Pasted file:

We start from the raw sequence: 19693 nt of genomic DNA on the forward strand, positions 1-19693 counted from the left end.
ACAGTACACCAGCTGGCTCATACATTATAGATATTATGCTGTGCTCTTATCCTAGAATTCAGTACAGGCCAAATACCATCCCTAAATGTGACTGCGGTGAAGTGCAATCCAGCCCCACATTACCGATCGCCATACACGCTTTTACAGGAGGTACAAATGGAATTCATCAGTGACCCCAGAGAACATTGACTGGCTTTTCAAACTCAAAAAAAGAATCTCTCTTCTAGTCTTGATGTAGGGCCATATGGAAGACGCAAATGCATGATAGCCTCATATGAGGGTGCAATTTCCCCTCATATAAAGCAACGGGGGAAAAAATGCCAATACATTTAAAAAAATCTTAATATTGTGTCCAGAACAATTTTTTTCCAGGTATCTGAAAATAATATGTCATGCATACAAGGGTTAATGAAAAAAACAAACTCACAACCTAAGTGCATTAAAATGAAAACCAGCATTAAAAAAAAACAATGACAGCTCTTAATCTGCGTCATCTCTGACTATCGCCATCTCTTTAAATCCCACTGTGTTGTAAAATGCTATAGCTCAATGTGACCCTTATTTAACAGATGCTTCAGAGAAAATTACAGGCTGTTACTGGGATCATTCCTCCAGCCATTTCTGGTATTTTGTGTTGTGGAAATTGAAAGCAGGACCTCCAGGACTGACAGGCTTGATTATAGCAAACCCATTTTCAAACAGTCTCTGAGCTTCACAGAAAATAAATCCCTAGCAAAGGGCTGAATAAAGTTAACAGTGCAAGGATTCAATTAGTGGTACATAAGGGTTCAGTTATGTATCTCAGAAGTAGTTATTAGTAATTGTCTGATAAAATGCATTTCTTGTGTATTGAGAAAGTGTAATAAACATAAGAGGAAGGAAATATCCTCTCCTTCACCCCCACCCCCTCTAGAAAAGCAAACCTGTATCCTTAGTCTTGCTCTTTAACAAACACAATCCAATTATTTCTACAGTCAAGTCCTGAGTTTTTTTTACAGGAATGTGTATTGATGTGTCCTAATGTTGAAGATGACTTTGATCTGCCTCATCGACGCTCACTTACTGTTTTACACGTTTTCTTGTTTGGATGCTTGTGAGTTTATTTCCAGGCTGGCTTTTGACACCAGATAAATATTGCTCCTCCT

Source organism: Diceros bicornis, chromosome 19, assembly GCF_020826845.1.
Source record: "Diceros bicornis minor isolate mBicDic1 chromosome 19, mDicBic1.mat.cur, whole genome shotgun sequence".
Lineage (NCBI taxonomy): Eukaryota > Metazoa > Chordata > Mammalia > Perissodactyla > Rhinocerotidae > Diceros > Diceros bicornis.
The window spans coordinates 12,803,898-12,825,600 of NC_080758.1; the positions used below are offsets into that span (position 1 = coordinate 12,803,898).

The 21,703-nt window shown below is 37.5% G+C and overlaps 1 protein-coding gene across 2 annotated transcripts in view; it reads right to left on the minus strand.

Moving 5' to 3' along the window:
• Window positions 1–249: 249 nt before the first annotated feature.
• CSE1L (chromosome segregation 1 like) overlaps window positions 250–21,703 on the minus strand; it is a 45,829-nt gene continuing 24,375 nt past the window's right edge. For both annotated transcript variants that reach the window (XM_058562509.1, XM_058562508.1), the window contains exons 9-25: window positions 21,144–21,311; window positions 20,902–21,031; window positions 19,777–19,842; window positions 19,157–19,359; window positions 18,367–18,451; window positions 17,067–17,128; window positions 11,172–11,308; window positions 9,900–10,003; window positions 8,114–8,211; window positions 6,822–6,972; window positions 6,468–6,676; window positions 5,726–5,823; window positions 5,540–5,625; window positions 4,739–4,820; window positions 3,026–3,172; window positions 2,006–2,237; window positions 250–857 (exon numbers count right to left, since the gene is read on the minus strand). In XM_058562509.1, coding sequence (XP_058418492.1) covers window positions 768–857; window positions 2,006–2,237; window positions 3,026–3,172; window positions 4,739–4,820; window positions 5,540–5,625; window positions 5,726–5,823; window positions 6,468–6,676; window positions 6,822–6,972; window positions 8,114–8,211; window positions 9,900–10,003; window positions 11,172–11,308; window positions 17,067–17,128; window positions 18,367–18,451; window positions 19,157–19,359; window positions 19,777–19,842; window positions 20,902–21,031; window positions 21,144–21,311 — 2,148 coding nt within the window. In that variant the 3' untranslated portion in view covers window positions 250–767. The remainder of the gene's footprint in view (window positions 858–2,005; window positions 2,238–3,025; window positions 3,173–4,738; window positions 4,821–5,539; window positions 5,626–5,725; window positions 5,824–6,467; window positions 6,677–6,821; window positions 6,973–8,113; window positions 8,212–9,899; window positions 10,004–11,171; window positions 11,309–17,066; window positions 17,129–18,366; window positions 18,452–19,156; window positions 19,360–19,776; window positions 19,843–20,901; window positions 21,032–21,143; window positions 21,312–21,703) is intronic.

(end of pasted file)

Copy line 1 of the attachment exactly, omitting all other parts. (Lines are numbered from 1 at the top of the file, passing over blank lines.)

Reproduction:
We start from the raw sequence: 19693 nt of genomic DNA on the forward strand, positions 1-19693 counted from the left end.